Passcodes and passwords
To protect user data from malicious attack, Apple uses passcodes in iOS and iPadOS and passwords in macOS. The longer a passcode or password is, the stronger it is—and the easier it is to discourage brute-force attacks. To further discourage attacks, Apple enforces time delays (for iOS and iPadOS) and a limited number of password attempts (for Mac).
In iOS and iPadOS, setting up a device passcode or password, the user automatically enables Data Protection. Data Protection is also enabled on other devices that feature an Apple system on chip (SoC)—such as a Mac with Apple silicon, Apple TV, and Apple Watch. In macOS, Apple uses the built-in volume encryption program FileVault.
How strong passcodes and passwords increase security
iOS and iPadOS support six-digit, four-digit, and arbitrary-length alphanumeric passcodes. Besides unlocking the device, a passcode or password provides entropy for certain encryption keys. This means an attacker in possession of a device can’t get access to data in specific protection classes without the passcode.
The passcode or password is entangled with the device’s UID, so brute-force attempts must be performed on the device under attack. A large iteration count is used to make each attempt slower. The iteration count is calibrated so that one attempt takes approximately 80 milliseconds. In fact, it would take more than five and one-half years to try all combinations of a six-character alphanumeric passcode with lowercase letters and numbers.
The stronger the user passcode is, the stronger the encryption key becomes. And by using Face ID and Touch ID, the user can establish a much stronger passcode than would otherwise be practical. The stronger passcode increases the effective amount of entropy protecting the encryption keys used for Data Protection, without adversely affecting the user experience of unlocking a device multiple times throughout the day.
If a long password that contains only numbers is entered, a numeric keypad is displayed at the Lock Screen instead of the full keyboard. A longer numeric passcode may be easier to enter than a shorter alphanumeric passcode, while providing similar security.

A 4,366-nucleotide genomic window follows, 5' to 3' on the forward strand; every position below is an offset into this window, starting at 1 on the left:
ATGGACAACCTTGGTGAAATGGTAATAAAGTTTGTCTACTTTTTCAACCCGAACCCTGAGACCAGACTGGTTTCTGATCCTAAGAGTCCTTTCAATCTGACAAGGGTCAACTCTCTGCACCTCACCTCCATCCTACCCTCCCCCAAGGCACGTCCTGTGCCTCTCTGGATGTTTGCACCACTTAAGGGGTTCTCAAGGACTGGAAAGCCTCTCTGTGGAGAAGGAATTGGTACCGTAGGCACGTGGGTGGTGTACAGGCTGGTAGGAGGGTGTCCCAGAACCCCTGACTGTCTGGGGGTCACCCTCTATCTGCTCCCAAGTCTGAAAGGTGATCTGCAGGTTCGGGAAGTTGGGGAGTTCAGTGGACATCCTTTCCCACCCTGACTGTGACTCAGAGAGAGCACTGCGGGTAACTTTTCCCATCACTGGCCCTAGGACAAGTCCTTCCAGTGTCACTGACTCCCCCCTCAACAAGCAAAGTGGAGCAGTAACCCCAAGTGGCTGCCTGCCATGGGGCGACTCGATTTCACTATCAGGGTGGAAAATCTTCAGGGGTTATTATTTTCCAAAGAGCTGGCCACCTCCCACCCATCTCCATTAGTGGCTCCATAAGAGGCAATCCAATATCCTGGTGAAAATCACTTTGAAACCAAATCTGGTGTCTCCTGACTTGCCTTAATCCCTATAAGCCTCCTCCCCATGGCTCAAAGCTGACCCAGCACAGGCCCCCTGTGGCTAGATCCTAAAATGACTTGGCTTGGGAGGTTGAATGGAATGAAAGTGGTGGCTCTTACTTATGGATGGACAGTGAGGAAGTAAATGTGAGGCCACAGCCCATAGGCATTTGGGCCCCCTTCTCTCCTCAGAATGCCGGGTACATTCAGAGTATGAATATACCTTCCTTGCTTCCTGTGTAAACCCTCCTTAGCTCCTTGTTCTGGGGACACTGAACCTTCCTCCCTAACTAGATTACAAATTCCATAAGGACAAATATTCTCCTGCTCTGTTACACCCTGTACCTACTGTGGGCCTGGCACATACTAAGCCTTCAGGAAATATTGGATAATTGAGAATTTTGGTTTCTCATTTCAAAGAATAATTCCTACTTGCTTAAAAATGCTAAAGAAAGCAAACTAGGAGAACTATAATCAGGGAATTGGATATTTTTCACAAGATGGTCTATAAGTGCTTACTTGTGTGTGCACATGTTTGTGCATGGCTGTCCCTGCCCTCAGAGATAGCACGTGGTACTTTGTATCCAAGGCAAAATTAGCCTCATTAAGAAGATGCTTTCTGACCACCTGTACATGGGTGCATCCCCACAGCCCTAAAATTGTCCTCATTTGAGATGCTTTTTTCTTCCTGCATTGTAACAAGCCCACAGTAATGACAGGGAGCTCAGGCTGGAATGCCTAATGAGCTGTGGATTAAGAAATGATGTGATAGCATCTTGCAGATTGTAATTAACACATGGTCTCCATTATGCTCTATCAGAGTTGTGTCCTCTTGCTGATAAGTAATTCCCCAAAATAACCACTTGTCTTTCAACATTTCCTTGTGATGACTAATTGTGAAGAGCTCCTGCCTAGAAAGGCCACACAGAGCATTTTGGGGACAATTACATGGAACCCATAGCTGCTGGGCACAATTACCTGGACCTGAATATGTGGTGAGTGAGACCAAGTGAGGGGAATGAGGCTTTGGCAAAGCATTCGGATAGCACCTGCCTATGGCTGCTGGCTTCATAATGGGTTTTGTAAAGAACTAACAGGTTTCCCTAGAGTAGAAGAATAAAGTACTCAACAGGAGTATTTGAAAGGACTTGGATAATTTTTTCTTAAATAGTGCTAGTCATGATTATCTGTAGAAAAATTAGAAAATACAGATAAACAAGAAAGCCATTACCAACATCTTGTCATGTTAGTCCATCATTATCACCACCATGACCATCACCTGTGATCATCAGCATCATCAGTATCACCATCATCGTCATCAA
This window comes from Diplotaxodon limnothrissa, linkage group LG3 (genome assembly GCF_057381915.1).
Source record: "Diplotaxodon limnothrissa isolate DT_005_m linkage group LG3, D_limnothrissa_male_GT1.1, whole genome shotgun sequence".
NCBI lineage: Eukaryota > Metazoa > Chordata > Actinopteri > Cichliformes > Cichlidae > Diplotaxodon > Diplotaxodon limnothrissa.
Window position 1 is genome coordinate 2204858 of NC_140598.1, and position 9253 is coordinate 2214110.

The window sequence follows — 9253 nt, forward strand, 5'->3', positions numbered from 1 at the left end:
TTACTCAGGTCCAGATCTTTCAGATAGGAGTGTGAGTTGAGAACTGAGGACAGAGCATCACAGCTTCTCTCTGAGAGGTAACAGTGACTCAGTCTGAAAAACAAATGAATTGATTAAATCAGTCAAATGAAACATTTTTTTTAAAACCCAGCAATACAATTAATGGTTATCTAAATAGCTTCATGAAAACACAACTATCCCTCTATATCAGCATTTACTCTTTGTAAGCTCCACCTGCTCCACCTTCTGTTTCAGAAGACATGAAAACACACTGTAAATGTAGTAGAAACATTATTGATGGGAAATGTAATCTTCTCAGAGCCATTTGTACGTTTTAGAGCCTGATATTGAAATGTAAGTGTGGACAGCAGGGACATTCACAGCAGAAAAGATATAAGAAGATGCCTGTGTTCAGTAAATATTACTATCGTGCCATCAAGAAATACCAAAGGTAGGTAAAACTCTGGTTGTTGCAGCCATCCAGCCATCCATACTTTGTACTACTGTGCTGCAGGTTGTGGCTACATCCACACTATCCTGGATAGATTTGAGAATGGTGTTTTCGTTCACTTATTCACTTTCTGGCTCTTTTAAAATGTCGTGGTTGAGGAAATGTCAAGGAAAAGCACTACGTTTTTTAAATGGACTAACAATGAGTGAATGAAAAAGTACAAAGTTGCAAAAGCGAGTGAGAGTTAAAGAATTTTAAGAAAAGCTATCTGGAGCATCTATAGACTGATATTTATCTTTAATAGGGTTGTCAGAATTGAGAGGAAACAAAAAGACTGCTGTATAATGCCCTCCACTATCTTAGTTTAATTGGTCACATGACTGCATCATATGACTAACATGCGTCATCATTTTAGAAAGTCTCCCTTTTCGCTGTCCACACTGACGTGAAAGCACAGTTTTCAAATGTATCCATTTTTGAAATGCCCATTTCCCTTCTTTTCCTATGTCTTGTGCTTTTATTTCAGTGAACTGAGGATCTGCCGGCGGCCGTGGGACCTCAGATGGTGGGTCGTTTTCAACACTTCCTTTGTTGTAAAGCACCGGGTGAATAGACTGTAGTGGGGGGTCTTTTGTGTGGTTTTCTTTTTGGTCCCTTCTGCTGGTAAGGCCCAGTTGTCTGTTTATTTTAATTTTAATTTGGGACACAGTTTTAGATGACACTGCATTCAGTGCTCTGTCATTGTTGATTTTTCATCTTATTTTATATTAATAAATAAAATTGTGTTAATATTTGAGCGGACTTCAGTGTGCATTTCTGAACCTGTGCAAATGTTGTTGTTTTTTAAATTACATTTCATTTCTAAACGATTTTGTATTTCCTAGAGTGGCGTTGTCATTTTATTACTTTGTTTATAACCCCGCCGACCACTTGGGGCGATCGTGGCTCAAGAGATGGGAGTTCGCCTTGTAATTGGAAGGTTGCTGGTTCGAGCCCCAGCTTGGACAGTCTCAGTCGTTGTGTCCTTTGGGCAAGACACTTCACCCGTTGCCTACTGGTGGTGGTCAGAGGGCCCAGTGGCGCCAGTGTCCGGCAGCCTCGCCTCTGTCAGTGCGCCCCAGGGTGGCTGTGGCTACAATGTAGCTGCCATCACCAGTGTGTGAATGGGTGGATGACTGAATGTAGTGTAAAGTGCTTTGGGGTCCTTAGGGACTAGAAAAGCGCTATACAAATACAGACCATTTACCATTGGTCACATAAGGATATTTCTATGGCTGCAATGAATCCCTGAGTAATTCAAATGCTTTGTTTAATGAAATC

Users can specify a longer alphanumeric passcode by selecting Custom Alphanumeric Code in the Passcode Options in Settings > Touch ID & Passcode or Face ID & Passcode.
How escalating time delays discourage brute-force attacks (iOS, iPadOS)
In iOS and iPadOS, to further discourage brute-force passcode attacks, there are escalating time delays after the entry of an invalid passcode at the Lock Screen, as shown in the table below.
If the Erase Data option is turned on (in Settings > Touch ID & Passcode), after 10 consecutive incorrect attempts to enter the passcode, all content and settings are removed from storage. Consecutive attempts of the same incorrect passcode don’t count toward the limit. This setting is also available as an administrative policy through a mobile device management (MDM) solution that supports this feature and through Microsoft Exchange ActiveSync, and can be set to a lower threshold.
On devices with Secure Enclave, the delays are enforced by the Secure Enclave. If the device is restarted during a timed delay, the delay is still enforced, with the timer starting over for the current period.
How escalating time delays discourage brute-force attacks (macOS)
To help prevent brute-force attacks, when Mac starts up, no more than 10 password attempts are allowed at the Login Window or using Target Disk Mode, and escalating time delays are imposed after a certain number of incorrect attempts. The delays are enforced by the Secure Enclave. If Mac is restarted during a timed delay, the delay is still enforced, with the timer starting over for the current period.
The table below shows delays between password attempts on a Mac with Apple silicon and a Mac with at T2 chip.
To help prevent malware from causing permanent data loss by trying to attack the user’s password, these limits aren’t enforced after the user has successfully logged in to the Mac, but they are reimposed after reboot. If the 10 attempts are exhausted, 10 more attempts are available after booting into recoveryOS. And if those are also exhausted, then 10 additional attempts are available for each FileVault recovery mechanism (iCloud recovery, FileVault recovery key, and institutional key), for a maximum of 30 additional attempts. After those additional attempts are exhausted, the Secure Enclave no longer processes any requests to decrypt the volume or verify the password, and the data on the drive becomes unrecoverable.
To help protect data in an enterprise setting, IT should define and enforce FileVault configuration policies using an MDM solution. Organizations have several options for managing encrypted volumes, including institutional recovery keys, personal recovery keys (that can optionally be stored with MDM for escrow), or a combination of both. Key rotation can also be set as a policy in MDM.
On a Mac with the Apple T2 Security Chip, the password serves a similar function except that the key generated is used for FileVault encryption rather than Data Protection. macOS also offers additional password recovery options:
FileVault institutional key